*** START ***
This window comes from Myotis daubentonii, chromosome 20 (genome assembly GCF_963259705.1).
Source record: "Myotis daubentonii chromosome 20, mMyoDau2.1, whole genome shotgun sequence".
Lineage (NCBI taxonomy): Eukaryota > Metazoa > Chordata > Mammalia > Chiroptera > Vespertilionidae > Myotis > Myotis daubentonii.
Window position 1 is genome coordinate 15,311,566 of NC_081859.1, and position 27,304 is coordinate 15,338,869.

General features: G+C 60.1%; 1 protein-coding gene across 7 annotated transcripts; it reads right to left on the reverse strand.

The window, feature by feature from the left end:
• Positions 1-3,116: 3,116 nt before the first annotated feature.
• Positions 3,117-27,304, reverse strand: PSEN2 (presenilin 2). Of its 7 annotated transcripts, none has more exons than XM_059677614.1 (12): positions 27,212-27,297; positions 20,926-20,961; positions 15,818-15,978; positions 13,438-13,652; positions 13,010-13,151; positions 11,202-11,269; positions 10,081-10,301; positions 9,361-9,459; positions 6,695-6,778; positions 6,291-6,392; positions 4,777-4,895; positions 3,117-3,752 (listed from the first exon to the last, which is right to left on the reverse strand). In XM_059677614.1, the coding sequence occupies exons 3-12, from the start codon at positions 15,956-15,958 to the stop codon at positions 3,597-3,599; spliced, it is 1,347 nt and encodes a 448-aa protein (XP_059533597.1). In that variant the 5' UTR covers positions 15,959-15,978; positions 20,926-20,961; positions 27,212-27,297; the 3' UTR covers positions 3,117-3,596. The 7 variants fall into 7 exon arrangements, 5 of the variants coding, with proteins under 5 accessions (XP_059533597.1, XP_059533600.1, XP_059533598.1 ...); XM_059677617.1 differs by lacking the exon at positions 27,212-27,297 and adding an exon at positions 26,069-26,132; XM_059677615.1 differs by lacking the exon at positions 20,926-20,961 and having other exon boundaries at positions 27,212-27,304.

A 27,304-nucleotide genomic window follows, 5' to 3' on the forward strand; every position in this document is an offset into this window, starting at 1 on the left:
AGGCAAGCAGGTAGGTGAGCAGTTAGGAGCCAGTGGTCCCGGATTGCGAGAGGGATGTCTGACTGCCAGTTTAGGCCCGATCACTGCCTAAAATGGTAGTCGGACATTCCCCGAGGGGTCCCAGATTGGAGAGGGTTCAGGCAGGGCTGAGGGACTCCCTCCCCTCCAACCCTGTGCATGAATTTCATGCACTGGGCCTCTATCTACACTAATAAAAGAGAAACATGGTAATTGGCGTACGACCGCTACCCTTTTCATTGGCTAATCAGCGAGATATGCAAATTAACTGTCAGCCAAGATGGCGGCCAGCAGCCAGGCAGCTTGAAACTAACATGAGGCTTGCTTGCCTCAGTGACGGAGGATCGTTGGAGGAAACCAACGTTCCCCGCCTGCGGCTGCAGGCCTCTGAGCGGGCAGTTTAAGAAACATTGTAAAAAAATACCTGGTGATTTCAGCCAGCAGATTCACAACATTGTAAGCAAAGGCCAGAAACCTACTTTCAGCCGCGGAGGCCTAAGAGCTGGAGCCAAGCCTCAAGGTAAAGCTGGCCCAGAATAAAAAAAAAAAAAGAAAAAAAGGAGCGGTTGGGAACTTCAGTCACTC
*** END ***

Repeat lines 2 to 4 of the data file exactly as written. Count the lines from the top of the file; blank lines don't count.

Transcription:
Source record: "Myotis daubentonii chromosome 20, mMyoDau2.1, whole genome shotgun sequence".
Lineage (NCBI taxonomy): Eukaryota > Metazoa > Chordata > Mammalia > Chiroptera > Vespertilionidae > Myotis > Myotis daubentonii.
Window position 1 is genome coordinate 15,311,566 of NC_081859.1, and position 27,304 is coordinate 15,338,869.